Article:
The TDL4 rootkit, which reared its head last month as the latest evolution of the venerable TDSS malware family, is now using one of the Windows bugs that was first seen in use by Stuxnet.
The latest modification to TDL4 enables the rootkit to use the unpatched Windows Task Scheduler vulnerability on Windows 7 machines to escalate its privileges once it is resident on an infected PC, according to an analysis of the malware by Kaspersky Lab analyst Sergey Golovanov. TDL4 has been active for some time now, but recent samples of the malware have turned up with an exploit for the Task Scheduler bug.
“Using an exploit for this vulnerability allows the rootkit TDL4 to
install itself on the system without any notification from the UAC
security tools. UAC is enabled by default in all the latest versions of
Windows,” Golovanov said in his analysis. “After the Trojan launches in the system, e.g. in Windows 7, its
process receives the filtered token (UAC in operation) with the regular
user privileges. An attempt to inject into the print spooler process
terminates with an error (ERROR_ACCESS_DENIED).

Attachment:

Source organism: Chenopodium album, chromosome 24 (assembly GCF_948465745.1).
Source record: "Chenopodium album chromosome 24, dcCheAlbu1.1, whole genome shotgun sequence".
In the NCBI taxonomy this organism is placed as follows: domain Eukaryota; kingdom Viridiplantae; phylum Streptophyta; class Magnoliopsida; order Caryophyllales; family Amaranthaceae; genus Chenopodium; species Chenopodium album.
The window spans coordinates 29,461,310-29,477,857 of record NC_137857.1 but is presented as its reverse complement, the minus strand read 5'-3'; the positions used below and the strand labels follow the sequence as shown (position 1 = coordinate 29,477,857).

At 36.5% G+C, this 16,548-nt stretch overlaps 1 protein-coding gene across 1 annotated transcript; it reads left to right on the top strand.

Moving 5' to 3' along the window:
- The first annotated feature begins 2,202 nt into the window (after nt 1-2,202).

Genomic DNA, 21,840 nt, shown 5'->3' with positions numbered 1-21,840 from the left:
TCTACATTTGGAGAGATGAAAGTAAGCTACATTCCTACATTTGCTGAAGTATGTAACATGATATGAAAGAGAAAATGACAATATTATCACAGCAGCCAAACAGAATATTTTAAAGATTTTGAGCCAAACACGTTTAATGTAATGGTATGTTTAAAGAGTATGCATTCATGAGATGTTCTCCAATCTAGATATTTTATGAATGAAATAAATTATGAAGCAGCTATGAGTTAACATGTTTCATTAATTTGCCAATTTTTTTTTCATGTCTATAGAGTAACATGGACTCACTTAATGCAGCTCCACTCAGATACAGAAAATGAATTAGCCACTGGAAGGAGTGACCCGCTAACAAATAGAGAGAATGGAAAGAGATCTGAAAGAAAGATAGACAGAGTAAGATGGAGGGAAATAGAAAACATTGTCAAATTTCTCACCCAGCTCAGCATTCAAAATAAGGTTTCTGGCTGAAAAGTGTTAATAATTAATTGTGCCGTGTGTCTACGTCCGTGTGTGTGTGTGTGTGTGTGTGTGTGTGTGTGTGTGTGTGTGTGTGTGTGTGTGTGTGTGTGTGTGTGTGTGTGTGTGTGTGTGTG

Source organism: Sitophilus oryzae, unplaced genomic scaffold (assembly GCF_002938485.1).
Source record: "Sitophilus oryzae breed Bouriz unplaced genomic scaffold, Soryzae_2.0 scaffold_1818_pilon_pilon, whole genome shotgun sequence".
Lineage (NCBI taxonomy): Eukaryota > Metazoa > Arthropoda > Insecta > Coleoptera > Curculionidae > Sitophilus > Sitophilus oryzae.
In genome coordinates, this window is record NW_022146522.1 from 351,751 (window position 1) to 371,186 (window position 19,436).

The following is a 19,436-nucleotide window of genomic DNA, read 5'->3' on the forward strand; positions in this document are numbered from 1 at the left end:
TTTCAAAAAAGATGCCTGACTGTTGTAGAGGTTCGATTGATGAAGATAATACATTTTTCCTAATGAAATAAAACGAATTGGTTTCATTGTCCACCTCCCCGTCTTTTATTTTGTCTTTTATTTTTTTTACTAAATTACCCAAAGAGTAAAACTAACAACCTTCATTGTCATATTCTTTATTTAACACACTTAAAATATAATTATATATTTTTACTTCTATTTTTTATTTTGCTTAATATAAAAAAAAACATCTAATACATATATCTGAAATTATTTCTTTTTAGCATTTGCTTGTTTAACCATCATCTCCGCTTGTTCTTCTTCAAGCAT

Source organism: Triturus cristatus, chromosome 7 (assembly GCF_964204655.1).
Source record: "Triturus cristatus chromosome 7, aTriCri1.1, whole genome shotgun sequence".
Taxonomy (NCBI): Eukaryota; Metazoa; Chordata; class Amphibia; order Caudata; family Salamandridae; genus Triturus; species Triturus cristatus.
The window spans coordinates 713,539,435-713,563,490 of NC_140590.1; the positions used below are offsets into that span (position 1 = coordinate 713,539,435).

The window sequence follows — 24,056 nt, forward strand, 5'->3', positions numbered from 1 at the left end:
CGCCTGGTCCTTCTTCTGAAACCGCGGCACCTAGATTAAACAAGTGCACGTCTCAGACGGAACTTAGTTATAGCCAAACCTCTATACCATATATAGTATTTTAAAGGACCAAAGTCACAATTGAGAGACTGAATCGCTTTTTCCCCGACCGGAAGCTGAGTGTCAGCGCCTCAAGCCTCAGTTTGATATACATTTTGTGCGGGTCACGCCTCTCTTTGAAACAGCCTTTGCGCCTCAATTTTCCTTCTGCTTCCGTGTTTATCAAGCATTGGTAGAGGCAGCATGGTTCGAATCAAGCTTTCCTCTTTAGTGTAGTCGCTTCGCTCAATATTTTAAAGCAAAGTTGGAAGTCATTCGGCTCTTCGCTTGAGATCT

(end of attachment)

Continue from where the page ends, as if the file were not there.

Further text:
“[The] error occurs when TDL4 attempts to intrude into print spooler process. Earlier modifications of this malicious program also try to penetrate
the print spooler process. New modifications, however, attempt to use
the 0-day exploit to escalate its privileges up to LocalSystem level.”
This bug is one of four vulnerabilities that was first noticed during the initial analysis of what would come to be known as Stuxnet. The vulnerability is not a remote code-execution bug, but can be used to escalate an attacker’s privileges once he’s already gotten a foothold on a compromised machine. Exploit code for the Windows Task Scheduler bug was posted late last month.
TDL4 is the newest evolution of the TDSS malware, and it contains functionality that enables it to get around some of the low-level security defenses that Microsoft has added to recent versions of Windows.